Round tables and speed networking

Prepare your elevator pitch and pull up a chair. Round table networking assigns you to a table and makes you move periodically, so you can engage in group discussion and gather business cards. Speed networking is just like speed dating, but without the romance.

  • Try it if you make a good first impression and aren’t afraid to talk about yourself without much warmup.
    • Tip: Give them your business card! It will prompt the other person to give you theirs. Then you can reach out to interesting folks via email or LinkedIn after the whirlwind subsides.
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Mixers and happy hour events

When you say “networking event,” most people think of mixers. These are typically not programmed events, and they’re based around loose themes. Often business organizations will hold regular events like this to bring people in for easy, typically low or no cost networking.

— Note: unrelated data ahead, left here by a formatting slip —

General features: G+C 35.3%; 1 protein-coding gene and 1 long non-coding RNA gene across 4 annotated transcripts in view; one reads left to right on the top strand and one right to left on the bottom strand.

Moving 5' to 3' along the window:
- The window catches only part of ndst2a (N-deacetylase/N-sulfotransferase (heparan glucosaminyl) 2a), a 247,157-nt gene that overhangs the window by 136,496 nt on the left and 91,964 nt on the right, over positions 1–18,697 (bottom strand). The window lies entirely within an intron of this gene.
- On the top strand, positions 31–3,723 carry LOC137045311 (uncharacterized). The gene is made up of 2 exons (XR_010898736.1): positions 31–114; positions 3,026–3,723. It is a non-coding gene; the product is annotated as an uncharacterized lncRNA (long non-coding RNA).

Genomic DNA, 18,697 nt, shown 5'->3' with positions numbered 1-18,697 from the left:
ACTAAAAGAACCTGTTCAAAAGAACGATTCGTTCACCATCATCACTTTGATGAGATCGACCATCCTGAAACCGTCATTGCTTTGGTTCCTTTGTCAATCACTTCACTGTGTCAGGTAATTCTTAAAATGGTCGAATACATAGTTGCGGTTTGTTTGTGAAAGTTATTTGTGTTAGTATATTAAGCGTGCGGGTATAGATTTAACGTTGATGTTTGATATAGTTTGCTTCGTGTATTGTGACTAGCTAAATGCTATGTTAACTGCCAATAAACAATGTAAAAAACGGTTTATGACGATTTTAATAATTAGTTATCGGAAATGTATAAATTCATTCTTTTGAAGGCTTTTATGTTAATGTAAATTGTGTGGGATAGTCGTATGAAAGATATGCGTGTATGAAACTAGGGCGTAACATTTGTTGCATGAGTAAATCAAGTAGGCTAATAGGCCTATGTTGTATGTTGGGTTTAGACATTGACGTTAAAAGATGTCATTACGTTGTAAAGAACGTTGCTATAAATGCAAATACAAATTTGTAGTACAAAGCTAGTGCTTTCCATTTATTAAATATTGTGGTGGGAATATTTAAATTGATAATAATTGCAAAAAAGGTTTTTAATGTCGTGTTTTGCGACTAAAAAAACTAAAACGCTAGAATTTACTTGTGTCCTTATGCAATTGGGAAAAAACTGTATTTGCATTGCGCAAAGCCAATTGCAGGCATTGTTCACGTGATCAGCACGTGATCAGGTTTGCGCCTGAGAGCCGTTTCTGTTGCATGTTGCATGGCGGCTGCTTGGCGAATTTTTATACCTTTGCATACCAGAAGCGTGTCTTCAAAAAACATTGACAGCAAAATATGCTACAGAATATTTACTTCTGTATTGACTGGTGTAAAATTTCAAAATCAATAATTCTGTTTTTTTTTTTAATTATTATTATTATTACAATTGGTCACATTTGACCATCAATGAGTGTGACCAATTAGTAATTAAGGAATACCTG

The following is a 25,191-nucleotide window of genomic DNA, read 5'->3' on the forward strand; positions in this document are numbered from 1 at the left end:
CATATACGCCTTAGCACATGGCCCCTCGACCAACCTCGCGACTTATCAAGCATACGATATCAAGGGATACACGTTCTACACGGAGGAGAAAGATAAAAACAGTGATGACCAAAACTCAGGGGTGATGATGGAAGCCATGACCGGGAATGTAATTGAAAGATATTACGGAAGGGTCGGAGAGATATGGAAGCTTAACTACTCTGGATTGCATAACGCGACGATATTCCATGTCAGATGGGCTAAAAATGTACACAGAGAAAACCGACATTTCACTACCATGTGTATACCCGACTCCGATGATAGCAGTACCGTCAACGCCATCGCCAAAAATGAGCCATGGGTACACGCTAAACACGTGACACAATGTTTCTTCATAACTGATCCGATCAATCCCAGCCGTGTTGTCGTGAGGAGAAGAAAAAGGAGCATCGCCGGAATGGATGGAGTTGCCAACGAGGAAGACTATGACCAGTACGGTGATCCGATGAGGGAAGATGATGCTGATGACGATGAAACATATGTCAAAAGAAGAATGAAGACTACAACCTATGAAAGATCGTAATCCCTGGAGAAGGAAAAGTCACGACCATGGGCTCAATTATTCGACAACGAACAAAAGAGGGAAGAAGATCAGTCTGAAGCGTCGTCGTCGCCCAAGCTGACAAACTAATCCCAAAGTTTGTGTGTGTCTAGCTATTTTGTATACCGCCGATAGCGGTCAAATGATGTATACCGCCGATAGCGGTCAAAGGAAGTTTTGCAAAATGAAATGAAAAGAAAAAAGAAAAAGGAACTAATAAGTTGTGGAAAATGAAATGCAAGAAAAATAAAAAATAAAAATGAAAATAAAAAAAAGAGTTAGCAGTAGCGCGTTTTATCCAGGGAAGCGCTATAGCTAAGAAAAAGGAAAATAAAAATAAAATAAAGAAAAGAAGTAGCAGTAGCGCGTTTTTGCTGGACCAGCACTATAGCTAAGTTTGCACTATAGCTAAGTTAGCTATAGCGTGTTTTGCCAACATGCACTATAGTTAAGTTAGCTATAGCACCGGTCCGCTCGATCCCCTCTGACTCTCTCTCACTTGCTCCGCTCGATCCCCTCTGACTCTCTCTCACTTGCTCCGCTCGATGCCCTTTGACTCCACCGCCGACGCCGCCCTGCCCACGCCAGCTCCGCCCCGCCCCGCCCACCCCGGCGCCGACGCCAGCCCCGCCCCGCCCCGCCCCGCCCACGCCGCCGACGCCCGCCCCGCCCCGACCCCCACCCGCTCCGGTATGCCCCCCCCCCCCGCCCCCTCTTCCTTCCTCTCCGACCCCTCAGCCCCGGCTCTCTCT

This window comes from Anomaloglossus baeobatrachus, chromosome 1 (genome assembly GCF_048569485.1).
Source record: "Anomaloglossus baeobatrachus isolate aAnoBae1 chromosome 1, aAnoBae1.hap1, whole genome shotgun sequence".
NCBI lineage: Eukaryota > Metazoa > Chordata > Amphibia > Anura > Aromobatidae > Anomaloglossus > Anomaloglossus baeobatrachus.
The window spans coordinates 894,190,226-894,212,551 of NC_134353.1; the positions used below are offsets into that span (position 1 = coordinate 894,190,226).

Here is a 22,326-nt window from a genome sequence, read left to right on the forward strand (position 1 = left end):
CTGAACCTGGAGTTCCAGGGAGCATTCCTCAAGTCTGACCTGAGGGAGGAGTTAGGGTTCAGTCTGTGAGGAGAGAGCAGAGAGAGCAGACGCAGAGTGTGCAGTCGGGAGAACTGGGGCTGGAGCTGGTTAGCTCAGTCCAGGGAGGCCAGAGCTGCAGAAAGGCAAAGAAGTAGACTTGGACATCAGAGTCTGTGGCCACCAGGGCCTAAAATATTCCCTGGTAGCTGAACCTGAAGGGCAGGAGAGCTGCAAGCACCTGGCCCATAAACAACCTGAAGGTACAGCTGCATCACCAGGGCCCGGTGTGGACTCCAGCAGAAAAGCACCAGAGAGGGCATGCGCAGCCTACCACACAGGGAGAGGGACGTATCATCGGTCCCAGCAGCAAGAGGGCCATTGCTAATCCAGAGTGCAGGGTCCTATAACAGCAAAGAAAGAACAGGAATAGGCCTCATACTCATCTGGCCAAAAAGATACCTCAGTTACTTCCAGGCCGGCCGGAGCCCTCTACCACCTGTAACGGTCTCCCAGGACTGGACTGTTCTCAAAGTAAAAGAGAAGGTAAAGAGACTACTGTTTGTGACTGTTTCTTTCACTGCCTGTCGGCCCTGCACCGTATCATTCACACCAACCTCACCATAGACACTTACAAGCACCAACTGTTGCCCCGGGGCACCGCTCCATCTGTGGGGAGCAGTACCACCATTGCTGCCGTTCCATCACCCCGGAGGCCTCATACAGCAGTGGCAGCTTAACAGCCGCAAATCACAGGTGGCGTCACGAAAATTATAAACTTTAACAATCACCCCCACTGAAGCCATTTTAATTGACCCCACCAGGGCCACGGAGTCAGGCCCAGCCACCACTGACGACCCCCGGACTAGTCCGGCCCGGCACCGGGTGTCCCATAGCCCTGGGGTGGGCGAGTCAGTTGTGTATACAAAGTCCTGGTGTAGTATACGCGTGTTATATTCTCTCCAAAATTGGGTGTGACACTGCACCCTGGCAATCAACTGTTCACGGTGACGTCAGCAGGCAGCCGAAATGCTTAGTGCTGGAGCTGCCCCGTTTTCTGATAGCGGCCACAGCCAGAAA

• Try it if you’re new to town or new to a specific industry. You can meet new people in a more relaxed atmosphere.
    • Tip: Smaller, volunteer-led networking groups tend to form around more specific topics; check Meetup for events in your area.

Network through learning and shared activities

If you consider yourself introverted or shy, you probably don’t want to go to big events with a lack of structure. Seek out more organized events, panel discussions, and volunteer opportunities that focus on a specific thing. This way, you have something concrete to talk about with the people you meet! Shared learning is also a great way to bond with new professional connections.